Dejero with solutions for news, streaming and sports, is showcasing LIVE+ Control, the next-generation, cloud-based management, monitoring and reporting tools that simplify IP-video workflows used in remote broadcasting productions.
Teradek provides a cloud-based workflow management platform for remotely managing a fleet of Teradek encoders in real time from anywhere in the world.
Many of the storage providers offer cloud-centric solution sets that augment their mainstream on-premise products. These exhibitors include Quantum, whose Lattus and StorNext solutions are well-established for archive and cloud uses; NetApp for UHD/4K production; and Nexsan by Imation are just a few. Oracle plans to show attendees what’s new in their cloud-services offerings since the acquisition of Front Porch Digital last year.
Software-defined storage (SDS) is yet another technology being showcased in the cloud-services ecosphere. At Promise Technology cloud-solutions for vertical markets including surveillance, IT and rich media storage are being demonstrated. Elemental Technologies will have Delta and other solutions for IT, UHD and OTT.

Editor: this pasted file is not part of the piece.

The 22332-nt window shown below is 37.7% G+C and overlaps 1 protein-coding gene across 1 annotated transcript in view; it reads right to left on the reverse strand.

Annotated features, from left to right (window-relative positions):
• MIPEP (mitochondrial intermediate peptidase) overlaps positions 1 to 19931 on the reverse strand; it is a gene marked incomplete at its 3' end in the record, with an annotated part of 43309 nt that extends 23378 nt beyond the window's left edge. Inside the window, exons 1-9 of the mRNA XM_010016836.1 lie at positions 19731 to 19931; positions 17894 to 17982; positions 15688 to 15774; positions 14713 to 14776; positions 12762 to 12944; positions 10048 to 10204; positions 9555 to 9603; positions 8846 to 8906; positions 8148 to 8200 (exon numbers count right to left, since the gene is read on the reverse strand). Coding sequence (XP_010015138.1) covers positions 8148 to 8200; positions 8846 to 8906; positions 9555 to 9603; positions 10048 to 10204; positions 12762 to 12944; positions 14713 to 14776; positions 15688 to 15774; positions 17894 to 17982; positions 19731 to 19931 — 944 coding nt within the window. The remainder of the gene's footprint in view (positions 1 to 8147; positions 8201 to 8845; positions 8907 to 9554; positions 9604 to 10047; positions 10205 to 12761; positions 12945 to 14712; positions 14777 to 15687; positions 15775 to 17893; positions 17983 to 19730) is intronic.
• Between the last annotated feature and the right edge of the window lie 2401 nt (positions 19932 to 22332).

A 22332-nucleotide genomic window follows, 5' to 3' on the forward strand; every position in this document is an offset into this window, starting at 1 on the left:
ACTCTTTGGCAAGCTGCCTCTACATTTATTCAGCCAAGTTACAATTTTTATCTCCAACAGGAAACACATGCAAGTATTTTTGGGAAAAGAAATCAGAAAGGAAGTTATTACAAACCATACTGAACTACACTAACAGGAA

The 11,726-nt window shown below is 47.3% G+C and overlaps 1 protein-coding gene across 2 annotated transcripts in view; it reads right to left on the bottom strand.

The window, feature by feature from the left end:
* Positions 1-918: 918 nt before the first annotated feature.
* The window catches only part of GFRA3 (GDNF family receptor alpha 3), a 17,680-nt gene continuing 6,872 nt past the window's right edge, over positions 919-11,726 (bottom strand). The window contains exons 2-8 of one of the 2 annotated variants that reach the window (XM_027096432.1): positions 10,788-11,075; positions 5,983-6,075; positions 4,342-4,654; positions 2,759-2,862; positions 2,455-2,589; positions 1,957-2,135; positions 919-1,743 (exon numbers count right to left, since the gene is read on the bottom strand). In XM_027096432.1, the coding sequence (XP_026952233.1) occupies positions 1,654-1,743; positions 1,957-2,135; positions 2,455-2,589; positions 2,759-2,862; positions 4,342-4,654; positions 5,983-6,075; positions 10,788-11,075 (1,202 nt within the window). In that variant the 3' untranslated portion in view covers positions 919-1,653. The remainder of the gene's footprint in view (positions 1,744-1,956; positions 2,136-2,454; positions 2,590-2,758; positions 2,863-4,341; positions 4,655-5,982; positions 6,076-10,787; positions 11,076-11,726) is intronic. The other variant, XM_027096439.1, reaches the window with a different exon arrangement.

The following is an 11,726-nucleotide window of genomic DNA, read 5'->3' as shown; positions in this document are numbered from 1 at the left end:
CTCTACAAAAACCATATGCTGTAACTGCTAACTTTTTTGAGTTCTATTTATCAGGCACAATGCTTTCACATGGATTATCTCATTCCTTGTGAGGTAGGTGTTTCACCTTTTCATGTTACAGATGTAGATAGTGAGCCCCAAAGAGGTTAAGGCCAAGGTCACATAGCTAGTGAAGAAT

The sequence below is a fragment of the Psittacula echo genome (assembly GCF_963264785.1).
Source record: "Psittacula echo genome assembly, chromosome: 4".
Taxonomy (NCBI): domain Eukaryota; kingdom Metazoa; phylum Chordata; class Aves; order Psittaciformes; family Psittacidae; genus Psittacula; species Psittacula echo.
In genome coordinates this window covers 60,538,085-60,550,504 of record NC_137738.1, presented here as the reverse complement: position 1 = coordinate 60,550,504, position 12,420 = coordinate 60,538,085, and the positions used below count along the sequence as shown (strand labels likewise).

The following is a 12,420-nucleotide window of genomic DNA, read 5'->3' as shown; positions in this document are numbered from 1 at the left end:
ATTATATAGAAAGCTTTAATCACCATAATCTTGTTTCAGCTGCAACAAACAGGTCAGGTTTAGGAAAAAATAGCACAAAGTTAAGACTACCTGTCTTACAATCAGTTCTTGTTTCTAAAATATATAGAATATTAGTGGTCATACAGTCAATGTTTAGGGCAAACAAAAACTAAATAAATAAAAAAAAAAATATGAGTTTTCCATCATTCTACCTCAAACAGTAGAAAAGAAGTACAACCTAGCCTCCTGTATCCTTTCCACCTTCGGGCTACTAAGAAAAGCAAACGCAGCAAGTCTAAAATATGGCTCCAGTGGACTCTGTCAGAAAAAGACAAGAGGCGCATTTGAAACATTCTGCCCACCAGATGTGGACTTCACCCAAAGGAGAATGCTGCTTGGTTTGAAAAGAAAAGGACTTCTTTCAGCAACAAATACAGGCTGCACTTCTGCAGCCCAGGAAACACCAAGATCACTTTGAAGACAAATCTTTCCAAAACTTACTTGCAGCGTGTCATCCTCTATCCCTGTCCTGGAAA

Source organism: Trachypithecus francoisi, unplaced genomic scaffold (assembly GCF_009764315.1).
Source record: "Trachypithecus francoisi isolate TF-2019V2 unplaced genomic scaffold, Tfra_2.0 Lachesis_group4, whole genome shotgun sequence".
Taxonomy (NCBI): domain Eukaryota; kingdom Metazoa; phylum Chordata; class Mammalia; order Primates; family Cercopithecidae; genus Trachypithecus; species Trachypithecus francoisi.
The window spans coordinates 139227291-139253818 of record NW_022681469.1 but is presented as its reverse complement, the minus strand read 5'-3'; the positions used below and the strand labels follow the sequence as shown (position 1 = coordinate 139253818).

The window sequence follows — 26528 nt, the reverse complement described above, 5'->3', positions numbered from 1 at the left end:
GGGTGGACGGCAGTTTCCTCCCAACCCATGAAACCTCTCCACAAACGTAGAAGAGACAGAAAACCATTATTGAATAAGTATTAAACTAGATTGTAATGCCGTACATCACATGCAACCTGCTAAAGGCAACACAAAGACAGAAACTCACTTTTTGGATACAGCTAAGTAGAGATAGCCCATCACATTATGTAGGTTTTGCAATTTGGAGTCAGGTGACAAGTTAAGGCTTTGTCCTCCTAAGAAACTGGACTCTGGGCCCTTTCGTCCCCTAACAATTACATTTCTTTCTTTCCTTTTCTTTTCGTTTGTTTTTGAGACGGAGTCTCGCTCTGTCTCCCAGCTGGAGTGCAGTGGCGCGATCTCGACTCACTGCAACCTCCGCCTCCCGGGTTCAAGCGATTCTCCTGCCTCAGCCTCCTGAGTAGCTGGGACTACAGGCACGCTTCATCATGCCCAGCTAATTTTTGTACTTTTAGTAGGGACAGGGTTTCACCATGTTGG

Traditional broadcast equipment solution providers are now offering products or services that leverage not only their mainstream products in a cloud environment, but they are now providing new cloud-only services built exclusively around software-defined or virtualized implementations. Defining the vision for those who use these products and examining by what means they utilize them is another of the discussion topics at the Tuesday and Wednesday cloud conference.
According to Christine Thomas of Dolby Laboratories, “We all have a common vision. How do we bring the technologies used by oil and gas and many other industries to the media and entertainment environment?”
The good news, said Thomas, is that providers already offer these services to users including Disney, Technicolor and Deluxe. Essentially the “pieces are already assembled and ready for use,” whether on a full-time basis or in an as-needed/ on-demand service model.
The Media Management in the Cloud conference opens with session chair Ken Williams of the Entertainment Technology Center (ETC) at the University of Southern California, and will be facilitated by Erik Weaver, also of ETC.